Tom Brady and Nick Foles meet for the first time since Super Bowl LII in 2018. A lot has changed since then. Foles signed a four-year $88,000,000 deal with the Jacksonville Jaguars in 2019, and Brady left the New England Patriots for the Tampa Bay Buccaneers this past offseason. He signed a two-year $50,000,000 contract to play for the Buccaneers.
That will bring Brady to 45 years of age, so you have to think that he hangs up the cleats after this contract, right? He is still competing at a high level, and still one of the best in the league, but two more years of football should be enough for his body.
Foles flamed out in Jacksonville quickly, as the Jaguars felt some buyer’s remorse with Foles. He didn’t last long in Jacksonville as the primary guy for the Jags. Foles threw for 736 yards with 3 touchdowns and 2 interceptions in four games. He suffered a broken left clavicle in the season-opener, which was the beginning of the end for Foles in Jacksonville.
It almost feels like Foles does better as the secondary quarterback on a team. Foles did well when he replaced Mitch Trubisky two weeks ago against the Falcons. The Bears erased a 26-10 deficit in the fourth quarter on the back of Foles. He tossed 3 touchdowns and 188 yards to break out for the Bears. Problem solved at quarterback for the Bears? Not so fast.
Foles and the Bears were 19-11 losers in Indianapolis last week. The Colts have one of the most underrated defenses in the NFL, so I wouldn’t say it was all that surprising to me, though. Meanwhile, the Bucs are coming off an entertaining 38-31 win over the LA Chargers in Week 4. Brady went off for 369 yards and 5 touchdowns, as he connected with five different receivers.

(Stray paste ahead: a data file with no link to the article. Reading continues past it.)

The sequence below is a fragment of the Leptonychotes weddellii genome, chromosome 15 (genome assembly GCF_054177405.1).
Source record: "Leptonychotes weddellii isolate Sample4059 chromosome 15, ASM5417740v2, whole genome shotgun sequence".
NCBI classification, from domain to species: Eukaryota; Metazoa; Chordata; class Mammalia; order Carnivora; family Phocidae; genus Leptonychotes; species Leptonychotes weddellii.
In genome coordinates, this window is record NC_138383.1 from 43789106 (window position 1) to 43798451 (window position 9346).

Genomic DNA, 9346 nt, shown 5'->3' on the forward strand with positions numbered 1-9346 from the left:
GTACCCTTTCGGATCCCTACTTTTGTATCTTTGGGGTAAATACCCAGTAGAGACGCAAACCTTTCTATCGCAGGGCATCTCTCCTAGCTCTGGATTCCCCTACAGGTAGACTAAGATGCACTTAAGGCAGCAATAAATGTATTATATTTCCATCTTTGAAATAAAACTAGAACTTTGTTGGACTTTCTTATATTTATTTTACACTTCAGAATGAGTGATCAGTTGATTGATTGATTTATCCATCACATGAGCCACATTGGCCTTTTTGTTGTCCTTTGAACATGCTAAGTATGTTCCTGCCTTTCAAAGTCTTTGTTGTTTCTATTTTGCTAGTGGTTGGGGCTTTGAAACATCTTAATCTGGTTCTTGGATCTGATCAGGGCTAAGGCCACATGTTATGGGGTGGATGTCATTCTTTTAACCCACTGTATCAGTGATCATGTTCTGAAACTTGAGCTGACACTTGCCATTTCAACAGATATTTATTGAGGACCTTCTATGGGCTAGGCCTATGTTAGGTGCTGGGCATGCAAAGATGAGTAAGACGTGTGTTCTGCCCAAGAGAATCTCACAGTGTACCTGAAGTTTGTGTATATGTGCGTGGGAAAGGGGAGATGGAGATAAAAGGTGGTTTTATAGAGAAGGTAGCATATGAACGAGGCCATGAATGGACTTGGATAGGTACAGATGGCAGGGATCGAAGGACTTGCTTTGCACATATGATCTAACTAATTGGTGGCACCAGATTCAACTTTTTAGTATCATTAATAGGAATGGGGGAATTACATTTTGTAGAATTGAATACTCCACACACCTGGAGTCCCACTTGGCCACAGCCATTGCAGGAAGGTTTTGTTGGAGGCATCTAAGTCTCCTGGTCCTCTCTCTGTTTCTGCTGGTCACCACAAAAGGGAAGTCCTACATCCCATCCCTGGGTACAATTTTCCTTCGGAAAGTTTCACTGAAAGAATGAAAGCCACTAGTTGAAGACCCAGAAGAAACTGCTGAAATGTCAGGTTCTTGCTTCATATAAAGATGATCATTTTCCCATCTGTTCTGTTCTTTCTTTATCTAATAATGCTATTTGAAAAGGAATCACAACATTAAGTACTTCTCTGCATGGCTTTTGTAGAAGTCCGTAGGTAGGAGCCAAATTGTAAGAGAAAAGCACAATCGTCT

Mike Evans led the team in receiving with 122 yards and a touchdown. Trap spot in Chicago on Thursday Night Football? Could be, but I’m just concerned about nailing some props tonight. My NFL props have been profitable in 2020. Hopefully we can add to it on Thursday night. Head below for our free Tampa Bay Buccaneers vs. Chicago Bears props picks for October 8, 2020.
The Windy City vs. the Sunshine State on #TNF!
— NFL (@NFL) October 8, 2020
Nick Foles Pass Completions
Nick Foles took over for Mitch Trubisky and immediately put a charge into the offense. Trubisky was pulled after passing for 128 yards with a touchdown and interception on 13 for 22 passing. Foles completed 16 passes on 29 attempts for 3 touchdowns and an interception. The hope was that Foles would be able to carry the momentum over to Indianapolis, and while Foles could have been better, the Colts’ defense isn’t getting enough credit.
The Bears’ offense is a bit of a work-in-progress right now as well. Pinning everything on the quarterback isn’t necessarily fair when Allen Robinson is the only true reliable receiver on the roster. They really need another weapon or two to put some of the pressure off Robinson. Despite the poor performance last week, Foles still managed to complete 26 passes.